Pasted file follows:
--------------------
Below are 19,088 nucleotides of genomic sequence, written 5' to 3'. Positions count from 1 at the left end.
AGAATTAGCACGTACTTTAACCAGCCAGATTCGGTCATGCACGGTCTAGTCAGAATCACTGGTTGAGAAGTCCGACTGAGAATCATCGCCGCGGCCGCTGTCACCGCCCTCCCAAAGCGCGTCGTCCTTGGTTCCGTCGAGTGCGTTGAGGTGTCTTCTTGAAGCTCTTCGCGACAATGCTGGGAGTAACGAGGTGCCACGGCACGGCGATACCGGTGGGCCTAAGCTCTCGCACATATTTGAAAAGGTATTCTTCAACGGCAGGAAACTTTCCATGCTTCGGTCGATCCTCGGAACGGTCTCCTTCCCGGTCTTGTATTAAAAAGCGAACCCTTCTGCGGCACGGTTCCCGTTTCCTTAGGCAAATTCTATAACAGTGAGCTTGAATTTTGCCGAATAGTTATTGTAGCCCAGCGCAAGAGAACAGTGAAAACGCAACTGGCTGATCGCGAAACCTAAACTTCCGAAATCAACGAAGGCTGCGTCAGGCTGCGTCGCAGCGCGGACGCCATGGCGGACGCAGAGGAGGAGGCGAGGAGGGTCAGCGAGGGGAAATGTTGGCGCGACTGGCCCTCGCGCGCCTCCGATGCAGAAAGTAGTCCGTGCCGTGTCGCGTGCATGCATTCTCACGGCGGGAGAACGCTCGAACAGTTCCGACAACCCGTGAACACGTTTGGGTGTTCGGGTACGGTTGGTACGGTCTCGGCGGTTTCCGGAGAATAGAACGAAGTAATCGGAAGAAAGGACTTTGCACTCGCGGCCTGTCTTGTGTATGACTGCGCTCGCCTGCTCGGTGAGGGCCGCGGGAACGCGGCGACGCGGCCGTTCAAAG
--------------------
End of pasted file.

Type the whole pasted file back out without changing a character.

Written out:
Below are 19,088 nucleotides of genomic sequence, written 5' to 3'. Positions count from 1 at the left end.
AGAATTAGCACGTACTTTAACCAGCCAGATTCGGTCATGCACGGTCTAGTCAGAATCACTGGTTGAGAAGTCCGACTGAGAATCATCGCCGCGGCCGCTGTCACCGCCCTCCCAAAGCGCGTCGTCCTTGGTTCCGTCGAGTGCGTTGAGGTGTCTTCTTGAAGCTCTTCGCGACAATGCTGGGAGTAACGAGGTGCCACGGCACGGCGATACCGGTGGGCCTAAGCTCTCGCACATATTTGAAAAGGTATTCTTCAACGGCAGGAAACTTTCCATGCTTCGGTCGATCCTCGGAACGGTCTCCTTCCCGGTCTTGTATTAAAAAGCGAACCCTTCTGCGGCACGGTTCCCGTTTCCTTAGGCAAATTCTATAACAGTGAGCTTGAATTTTGCCGAATAGTTATTGTAGCCCAGCGCAAGAGAACAGTGAAAACGCAACTGGCTGATCGCGAAACCTAAACTTCCGAAATCAACGAAGGCTGCGTCAGGCTGCGTCGCAGCGCGGACGCCATGGCGGACGCAGAGGAGGAGGCGAGGAGGGTCAGCGAGGGGAAATGTTGGCGCGACTGGCCCTCGCGCGCCTCCGATGCAGAAAGTAGTCCGTGCCGTGTCGCGTGCATGCATTCTCACGGCGGGAGAACGCTCGAACAGTTCCGACAACCCGTGAACACGTTTGGGTGTTCGGGTACGGTTGGTACGGTCTCGGCGGTTTCCGGAGAATAGAACGAAGTAATCGGAAGAAAGGACTTTGCACTCGCGGCCTGTCTTGTGTATGACTGCGCTCGCCTGCTCGGTGAGGGCCGCGGGAACGCGGCGACGCGGCCGTTCAAAG